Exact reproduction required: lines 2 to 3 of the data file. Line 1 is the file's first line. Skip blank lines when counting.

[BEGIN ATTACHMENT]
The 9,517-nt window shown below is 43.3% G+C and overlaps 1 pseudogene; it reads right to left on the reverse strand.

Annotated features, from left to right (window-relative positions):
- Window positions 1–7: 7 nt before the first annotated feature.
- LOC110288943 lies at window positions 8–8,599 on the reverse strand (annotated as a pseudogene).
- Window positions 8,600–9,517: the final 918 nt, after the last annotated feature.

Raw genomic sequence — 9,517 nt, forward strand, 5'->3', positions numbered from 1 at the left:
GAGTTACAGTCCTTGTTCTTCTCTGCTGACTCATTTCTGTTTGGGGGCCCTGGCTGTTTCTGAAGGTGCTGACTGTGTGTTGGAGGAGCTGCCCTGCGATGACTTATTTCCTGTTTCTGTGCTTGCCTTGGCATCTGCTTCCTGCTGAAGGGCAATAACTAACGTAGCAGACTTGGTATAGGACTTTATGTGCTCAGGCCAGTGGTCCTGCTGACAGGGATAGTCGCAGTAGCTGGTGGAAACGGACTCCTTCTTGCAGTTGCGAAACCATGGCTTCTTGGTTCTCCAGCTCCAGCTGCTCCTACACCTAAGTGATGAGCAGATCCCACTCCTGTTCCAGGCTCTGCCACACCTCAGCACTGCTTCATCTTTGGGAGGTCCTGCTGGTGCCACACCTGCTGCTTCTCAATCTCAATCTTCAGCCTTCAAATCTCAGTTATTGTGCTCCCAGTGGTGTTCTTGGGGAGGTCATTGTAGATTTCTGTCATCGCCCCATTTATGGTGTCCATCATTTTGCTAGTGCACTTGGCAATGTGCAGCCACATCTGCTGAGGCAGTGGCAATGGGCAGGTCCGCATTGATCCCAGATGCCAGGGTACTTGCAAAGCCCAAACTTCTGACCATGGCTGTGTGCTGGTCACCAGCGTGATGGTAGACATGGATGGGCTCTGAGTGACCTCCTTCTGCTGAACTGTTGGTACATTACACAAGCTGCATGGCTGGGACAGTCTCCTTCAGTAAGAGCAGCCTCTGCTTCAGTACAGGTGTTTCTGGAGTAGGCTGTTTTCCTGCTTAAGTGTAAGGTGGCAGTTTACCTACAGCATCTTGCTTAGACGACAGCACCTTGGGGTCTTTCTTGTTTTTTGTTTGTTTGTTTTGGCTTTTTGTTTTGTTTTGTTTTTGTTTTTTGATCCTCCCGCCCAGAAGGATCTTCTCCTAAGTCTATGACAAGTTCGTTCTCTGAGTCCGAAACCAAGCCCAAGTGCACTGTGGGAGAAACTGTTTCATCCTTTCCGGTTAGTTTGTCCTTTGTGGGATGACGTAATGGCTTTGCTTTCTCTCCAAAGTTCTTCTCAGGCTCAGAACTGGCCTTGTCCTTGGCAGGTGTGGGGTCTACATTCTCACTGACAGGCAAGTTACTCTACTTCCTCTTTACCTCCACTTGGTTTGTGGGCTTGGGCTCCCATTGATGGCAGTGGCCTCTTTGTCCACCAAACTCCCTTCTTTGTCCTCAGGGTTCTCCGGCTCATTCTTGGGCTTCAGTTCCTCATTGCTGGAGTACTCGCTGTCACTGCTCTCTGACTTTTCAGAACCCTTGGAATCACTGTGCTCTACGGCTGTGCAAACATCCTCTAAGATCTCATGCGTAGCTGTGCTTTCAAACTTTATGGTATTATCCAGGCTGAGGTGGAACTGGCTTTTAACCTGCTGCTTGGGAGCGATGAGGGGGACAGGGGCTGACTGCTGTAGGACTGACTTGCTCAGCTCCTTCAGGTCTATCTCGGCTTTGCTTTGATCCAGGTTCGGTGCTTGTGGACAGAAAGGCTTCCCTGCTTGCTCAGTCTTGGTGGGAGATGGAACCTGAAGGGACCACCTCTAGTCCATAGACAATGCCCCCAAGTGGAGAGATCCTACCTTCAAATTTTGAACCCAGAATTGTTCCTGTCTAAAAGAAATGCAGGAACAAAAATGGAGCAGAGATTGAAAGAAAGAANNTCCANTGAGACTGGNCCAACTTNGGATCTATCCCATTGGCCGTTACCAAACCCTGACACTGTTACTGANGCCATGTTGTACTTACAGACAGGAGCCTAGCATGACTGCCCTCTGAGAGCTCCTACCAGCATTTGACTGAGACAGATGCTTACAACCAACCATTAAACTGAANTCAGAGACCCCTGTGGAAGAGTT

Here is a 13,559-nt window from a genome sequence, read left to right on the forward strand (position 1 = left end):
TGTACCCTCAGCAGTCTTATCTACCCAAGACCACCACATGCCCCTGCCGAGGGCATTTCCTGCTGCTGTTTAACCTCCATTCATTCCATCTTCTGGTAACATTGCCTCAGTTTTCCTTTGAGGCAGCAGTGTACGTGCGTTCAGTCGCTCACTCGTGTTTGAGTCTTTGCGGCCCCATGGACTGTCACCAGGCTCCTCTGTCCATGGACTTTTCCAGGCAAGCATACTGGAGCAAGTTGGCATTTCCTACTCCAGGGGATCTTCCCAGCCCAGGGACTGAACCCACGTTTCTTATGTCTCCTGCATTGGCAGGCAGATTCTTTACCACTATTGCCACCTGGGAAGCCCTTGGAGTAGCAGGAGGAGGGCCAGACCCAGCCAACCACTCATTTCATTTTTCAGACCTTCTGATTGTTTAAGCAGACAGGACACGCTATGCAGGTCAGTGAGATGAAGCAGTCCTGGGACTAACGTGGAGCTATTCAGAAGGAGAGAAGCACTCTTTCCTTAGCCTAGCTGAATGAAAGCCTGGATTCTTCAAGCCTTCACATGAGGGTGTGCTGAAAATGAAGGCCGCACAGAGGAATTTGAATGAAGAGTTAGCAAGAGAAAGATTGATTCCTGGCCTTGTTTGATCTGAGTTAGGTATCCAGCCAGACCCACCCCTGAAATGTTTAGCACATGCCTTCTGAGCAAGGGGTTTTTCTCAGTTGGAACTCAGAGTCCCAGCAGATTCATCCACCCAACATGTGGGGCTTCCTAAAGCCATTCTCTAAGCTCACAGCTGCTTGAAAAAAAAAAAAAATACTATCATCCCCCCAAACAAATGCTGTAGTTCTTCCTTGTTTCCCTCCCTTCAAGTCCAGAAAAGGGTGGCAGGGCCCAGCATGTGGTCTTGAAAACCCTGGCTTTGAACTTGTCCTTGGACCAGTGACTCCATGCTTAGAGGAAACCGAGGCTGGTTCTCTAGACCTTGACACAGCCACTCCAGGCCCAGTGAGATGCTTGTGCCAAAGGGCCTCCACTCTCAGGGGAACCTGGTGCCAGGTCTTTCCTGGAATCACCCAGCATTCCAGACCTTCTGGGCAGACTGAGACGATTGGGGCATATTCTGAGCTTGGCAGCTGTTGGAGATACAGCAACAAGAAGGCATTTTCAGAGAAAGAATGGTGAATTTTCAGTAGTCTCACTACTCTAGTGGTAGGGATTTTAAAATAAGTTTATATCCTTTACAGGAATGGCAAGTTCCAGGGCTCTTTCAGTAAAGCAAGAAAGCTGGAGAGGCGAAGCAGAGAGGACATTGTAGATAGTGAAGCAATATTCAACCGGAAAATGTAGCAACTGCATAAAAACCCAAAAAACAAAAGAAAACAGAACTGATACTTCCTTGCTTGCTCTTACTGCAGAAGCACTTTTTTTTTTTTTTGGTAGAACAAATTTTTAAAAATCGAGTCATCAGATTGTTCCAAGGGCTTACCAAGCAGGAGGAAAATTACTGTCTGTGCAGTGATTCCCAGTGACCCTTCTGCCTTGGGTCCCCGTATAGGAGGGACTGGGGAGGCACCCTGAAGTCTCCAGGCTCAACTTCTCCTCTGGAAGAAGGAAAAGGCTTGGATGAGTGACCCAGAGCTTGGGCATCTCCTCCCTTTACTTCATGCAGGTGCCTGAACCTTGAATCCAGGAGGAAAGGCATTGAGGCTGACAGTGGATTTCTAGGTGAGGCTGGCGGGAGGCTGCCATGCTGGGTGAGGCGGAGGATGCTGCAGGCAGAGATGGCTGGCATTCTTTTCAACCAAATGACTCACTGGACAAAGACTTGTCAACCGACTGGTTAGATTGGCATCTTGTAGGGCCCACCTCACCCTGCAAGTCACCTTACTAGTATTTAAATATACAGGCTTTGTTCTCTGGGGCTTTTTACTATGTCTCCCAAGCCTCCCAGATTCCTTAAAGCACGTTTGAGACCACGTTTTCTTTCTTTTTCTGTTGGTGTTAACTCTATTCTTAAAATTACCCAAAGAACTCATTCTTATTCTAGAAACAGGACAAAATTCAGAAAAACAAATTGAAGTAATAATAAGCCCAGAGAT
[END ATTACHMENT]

Annotated features, from left to right (window-relative positions):
- Window positions 1–7: 7 nt before the first annotated feature.